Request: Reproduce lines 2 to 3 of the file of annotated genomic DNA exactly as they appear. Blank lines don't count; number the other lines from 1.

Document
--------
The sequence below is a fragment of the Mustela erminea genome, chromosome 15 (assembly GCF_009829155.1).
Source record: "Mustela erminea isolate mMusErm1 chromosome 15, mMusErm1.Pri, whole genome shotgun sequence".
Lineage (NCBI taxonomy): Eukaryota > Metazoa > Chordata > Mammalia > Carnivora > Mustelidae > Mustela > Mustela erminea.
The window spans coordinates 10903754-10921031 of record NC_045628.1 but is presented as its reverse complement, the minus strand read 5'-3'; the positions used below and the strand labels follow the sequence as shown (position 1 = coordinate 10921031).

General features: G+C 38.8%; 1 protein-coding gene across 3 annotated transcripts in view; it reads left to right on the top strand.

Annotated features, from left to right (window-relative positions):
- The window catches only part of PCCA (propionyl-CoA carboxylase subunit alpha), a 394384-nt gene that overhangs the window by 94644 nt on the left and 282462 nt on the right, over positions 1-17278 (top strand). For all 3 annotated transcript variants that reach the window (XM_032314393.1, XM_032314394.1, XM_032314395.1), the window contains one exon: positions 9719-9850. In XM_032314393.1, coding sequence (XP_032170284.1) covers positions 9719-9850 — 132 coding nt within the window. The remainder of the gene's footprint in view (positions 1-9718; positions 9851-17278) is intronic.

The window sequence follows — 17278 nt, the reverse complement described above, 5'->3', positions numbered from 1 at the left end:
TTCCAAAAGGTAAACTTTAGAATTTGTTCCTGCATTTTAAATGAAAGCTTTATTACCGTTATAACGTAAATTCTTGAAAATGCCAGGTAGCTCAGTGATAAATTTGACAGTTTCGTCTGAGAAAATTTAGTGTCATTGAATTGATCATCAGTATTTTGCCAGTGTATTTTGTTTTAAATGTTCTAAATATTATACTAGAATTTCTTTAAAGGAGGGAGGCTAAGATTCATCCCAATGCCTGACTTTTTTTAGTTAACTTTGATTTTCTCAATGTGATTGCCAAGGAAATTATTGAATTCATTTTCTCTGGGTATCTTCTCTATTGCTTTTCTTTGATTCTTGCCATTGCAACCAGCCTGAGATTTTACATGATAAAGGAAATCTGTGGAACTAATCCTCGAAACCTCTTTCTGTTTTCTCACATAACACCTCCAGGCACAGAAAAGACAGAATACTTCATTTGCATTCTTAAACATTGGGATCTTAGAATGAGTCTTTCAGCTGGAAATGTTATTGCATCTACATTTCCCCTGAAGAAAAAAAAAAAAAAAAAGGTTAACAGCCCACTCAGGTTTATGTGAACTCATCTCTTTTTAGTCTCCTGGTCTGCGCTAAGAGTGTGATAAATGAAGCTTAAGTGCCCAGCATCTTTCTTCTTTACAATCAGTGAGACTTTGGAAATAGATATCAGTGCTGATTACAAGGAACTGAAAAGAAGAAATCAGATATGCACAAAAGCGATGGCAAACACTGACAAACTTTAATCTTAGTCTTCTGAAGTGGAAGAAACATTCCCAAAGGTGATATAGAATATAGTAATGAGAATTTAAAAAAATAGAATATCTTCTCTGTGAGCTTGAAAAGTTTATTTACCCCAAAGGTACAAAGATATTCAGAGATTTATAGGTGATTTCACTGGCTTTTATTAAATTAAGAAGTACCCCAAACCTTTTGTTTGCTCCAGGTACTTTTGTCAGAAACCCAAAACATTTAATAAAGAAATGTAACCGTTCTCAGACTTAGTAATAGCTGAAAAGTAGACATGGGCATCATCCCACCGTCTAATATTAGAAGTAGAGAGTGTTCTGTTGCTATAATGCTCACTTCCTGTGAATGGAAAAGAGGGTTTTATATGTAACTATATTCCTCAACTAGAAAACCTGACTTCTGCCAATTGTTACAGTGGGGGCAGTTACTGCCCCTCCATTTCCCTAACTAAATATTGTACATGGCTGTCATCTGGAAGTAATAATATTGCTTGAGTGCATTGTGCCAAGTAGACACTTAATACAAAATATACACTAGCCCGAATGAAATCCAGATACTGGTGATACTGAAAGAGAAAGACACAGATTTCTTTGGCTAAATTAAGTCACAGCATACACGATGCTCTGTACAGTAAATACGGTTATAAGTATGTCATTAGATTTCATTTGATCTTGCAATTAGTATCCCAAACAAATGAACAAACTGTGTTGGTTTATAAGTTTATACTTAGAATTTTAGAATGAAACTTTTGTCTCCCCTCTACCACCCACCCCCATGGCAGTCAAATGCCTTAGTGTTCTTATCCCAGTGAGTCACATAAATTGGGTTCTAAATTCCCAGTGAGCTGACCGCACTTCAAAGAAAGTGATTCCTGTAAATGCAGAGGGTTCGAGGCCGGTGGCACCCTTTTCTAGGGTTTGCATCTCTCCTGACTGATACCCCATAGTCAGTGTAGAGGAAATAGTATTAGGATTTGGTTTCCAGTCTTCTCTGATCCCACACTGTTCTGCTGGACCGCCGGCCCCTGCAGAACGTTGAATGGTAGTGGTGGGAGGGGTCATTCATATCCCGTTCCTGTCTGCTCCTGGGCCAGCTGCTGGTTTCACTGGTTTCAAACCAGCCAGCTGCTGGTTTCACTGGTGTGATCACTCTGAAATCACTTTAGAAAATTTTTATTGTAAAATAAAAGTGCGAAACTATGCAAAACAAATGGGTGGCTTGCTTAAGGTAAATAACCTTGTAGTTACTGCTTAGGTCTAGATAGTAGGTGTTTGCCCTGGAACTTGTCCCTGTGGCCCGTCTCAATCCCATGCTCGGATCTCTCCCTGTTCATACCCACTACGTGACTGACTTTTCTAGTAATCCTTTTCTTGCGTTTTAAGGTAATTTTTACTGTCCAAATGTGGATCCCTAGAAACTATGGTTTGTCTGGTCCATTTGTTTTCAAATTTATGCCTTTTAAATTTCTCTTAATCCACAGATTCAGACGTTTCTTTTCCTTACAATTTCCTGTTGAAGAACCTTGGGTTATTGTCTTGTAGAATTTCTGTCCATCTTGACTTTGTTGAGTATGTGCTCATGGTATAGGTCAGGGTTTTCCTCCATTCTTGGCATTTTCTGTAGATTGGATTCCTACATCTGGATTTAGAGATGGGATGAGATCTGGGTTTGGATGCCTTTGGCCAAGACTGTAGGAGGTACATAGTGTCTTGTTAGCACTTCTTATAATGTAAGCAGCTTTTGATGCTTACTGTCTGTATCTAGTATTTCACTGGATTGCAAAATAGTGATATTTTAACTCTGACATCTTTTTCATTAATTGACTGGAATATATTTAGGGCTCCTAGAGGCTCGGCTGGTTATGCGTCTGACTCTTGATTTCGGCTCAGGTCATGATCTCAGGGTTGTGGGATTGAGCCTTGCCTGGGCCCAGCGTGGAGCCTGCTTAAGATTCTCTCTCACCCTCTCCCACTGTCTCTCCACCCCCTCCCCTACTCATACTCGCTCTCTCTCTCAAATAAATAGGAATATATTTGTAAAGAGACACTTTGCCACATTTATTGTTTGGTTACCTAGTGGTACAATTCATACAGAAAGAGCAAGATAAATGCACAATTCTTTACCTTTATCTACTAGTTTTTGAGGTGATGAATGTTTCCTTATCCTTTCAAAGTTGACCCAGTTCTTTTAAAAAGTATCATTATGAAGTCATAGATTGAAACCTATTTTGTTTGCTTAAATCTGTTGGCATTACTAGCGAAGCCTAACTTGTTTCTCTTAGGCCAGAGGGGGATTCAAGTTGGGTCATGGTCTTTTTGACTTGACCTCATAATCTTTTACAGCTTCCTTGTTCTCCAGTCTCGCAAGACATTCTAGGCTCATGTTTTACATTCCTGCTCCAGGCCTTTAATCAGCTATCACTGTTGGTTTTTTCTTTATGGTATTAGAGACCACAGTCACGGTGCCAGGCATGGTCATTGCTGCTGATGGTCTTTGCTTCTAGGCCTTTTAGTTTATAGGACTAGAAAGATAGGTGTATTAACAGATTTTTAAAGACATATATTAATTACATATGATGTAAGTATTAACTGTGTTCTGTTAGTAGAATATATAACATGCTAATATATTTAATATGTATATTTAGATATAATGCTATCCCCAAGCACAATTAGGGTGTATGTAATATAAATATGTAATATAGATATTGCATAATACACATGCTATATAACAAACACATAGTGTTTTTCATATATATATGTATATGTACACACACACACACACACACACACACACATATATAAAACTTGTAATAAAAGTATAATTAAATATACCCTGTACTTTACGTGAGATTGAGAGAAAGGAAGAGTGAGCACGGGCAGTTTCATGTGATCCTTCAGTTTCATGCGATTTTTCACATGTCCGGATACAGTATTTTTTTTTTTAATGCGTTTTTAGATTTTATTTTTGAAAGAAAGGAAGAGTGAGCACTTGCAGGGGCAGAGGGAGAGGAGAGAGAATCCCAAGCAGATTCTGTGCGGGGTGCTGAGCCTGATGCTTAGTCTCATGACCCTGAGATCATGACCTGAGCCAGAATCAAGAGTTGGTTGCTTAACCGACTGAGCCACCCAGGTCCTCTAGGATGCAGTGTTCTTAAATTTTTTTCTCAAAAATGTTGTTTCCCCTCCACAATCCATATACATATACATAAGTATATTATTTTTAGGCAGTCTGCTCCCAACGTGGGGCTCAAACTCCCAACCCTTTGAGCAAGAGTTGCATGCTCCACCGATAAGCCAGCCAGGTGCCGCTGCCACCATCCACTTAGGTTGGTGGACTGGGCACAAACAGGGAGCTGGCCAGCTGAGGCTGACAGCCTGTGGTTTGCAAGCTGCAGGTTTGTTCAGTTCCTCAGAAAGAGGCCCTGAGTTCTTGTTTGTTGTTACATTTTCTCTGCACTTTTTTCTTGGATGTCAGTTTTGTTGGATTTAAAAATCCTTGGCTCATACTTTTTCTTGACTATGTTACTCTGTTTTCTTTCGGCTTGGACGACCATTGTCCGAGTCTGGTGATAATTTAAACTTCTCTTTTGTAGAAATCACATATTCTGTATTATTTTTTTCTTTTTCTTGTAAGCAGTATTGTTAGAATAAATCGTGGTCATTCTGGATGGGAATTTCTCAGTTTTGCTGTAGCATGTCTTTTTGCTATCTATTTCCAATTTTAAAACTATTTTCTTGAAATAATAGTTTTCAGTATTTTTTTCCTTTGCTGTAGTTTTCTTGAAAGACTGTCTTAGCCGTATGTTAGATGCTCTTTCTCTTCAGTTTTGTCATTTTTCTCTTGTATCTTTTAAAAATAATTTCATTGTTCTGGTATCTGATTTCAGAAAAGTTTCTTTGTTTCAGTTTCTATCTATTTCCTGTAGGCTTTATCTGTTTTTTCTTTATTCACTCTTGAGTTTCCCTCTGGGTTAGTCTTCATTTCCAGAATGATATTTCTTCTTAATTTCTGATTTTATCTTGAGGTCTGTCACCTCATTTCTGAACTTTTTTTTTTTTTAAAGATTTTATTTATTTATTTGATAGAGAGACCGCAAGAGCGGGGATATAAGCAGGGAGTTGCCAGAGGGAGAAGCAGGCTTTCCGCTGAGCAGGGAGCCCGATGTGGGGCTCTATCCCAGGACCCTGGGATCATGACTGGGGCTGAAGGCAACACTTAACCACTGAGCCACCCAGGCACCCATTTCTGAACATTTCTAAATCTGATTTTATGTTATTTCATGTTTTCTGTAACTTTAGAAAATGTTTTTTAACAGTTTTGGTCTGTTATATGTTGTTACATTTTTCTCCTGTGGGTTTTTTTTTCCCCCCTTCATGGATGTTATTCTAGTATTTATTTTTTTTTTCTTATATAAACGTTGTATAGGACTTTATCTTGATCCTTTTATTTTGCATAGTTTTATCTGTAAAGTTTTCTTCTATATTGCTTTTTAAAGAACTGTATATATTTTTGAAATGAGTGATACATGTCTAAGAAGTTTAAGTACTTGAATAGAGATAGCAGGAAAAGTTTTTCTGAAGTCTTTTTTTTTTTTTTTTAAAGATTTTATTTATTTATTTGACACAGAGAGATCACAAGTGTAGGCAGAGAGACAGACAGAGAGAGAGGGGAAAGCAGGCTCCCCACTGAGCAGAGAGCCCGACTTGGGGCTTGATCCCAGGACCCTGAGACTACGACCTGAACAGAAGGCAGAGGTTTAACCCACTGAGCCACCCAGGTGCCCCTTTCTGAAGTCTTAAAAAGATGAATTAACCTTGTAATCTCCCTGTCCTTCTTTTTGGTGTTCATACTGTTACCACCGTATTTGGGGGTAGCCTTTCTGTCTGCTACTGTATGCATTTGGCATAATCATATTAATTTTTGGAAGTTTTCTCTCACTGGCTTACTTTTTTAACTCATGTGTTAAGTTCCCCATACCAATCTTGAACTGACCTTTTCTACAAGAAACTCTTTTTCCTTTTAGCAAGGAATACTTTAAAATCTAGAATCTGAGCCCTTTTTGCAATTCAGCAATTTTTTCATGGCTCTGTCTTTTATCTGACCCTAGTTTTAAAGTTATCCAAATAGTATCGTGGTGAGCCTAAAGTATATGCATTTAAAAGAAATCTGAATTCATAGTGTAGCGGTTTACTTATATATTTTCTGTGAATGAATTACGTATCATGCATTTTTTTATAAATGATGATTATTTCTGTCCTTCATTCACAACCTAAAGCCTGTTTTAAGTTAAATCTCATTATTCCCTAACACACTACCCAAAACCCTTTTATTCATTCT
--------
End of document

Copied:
Source record: "Mustela erminea isolate mMusErm1 chromosome 15, mMusErm1.Pri, whole genome shotgun sequence".
Lineage (NCBI taxonomy): Eukaryota > Metazoa > Chordata > Mammalia > Carnivora > Mustelidae > Mustela > Mustela erminea.